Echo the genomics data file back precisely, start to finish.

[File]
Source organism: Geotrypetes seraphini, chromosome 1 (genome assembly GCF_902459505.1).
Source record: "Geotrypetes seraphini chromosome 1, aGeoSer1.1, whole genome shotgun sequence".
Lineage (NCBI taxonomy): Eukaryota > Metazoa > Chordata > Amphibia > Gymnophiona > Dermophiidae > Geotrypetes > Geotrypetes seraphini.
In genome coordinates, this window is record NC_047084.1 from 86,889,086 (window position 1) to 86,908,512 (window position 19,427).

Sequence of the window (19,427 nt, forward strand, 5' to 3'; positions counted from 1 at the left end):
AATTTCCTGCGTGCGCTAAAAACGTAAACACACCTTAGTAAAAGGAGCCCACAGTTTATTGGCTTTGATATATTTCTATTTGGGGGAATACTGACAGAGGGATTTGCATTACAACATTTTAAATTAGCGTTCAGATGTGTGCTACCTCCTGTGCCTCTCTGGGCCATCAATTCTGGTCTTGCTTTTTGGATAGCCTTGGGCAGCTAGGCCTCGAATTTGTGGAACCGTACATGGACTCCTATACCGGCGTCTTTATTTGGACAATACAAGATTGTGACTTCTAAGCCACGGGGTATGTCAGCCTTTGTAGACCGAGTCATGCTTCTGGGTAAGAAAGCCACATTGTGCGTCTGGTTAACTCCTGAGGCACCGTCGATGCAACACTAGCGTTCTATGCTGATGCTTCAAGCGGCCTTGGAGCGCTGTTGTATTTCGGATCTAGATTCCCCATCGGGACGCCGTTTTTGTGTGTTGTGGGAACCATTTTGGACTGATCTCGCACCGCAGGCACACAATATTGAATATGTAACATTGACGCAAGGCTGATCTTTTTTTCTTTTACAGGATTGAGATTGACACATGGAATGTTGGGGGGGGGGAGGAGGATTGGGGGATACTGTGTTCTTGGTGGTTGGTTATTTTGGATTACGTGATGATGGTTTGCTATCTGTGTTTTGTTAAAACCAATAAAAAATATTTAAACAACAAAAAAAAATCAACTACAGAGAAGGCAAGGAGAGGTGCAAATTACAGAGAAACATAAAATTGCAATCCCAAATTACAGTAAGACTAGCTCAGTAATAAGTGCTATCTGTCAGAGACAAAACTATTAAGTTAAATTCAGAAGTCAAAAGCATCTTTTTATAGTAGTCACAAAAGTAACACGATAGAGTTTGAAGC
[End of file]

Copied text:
Source organism: Geotrypetes seraphini, chromosome 1 (genome assembly GCF_902459505.1).
Source record: "Geotrypetes seraphini chromosome 1, aGeoSer1.1, whole genome shotgun sequence".
Lineage (NCBI taxonomy): Eukaryota > Metazoa > Chordata > Amphibia > Gymnophiona > Dermophiidae > Geotrypetes > Geotrypetes seraphini.
In genome coordinates, this window is record NC_047084.1 from 86,889,086 (window position 1) to 86,908,512 (window position 19,427).

Sequence of the window (19,427 nt, forward strand, 5' to 3'; positions counted from 1 at the left end):
AATTTCCTGCGTGCGCTAAAAACGTAAACACACCTTAGTAAAAGGAGCCCACAGTTTATTGGCTTTGATATATTTCTATTTGGGGGAATACTGACAGAGGGATTTGCATTACAACATTTTAAATTAGCGTTCAGATGTGTGCTACCTCCTGTGCCTCTCTGGGCCATCAATTCTGGTCTTGCTTTTTGGATAGCCTTGGGCAGCTAGGCCTCGAATTTGTGGAACCGTACATGGACTCCTATACCGGCGTCTTTATTTGGACAATACAAGATTGTGACTTCTAAGCCACGGGGTATGTCAGCCTTTGTAGACCGAGTCATGCTTCTGGGTAAGAAAGCCACATTGTGCGTCTGGTTAACTCCTGAGGCACCGTCGATGCAACACTAGCGTTCTATGCTGATGCTTCAAGCGGCCTTGGAGCGCTGTTGTATTTCGGATCTAGATTCCCCATCGGGACGCCGTTTTTGTGTGTTGTGGGAACCATTTTGGACTGATCTCGCACCGCAGGCACACAATATTGAATATGTAACATTGACGCAAGGCTGATCTTTTTTTCTTTTACAGGATTGAGATTGACACATGGAATGTTGGGGGGGGGGAGGAGGATTGGGGGATACTGTGTTCTTGGTGGTTGGTTATTTTGGATTACGTGATGATGGTTTGCTATCTGTGTTTTGTTAAAACCAATAAAAAATATTTAAACAACAAAAAAAAATCAACTACAGAGAAGGCAAGGAGAGGTGCAAATTACAGAGAAACATAAAATTGCAATCCCAAATTACAGTAAGACTAGCTCAGTAATAAGTGCTATCTGTCAGAGACAAAACTATTAAGTTAAATTCAGAAGTCAAAAGCATCTTTTTATAGTAGTCACAAAAGTAACACGATAGAGTTTGAAGC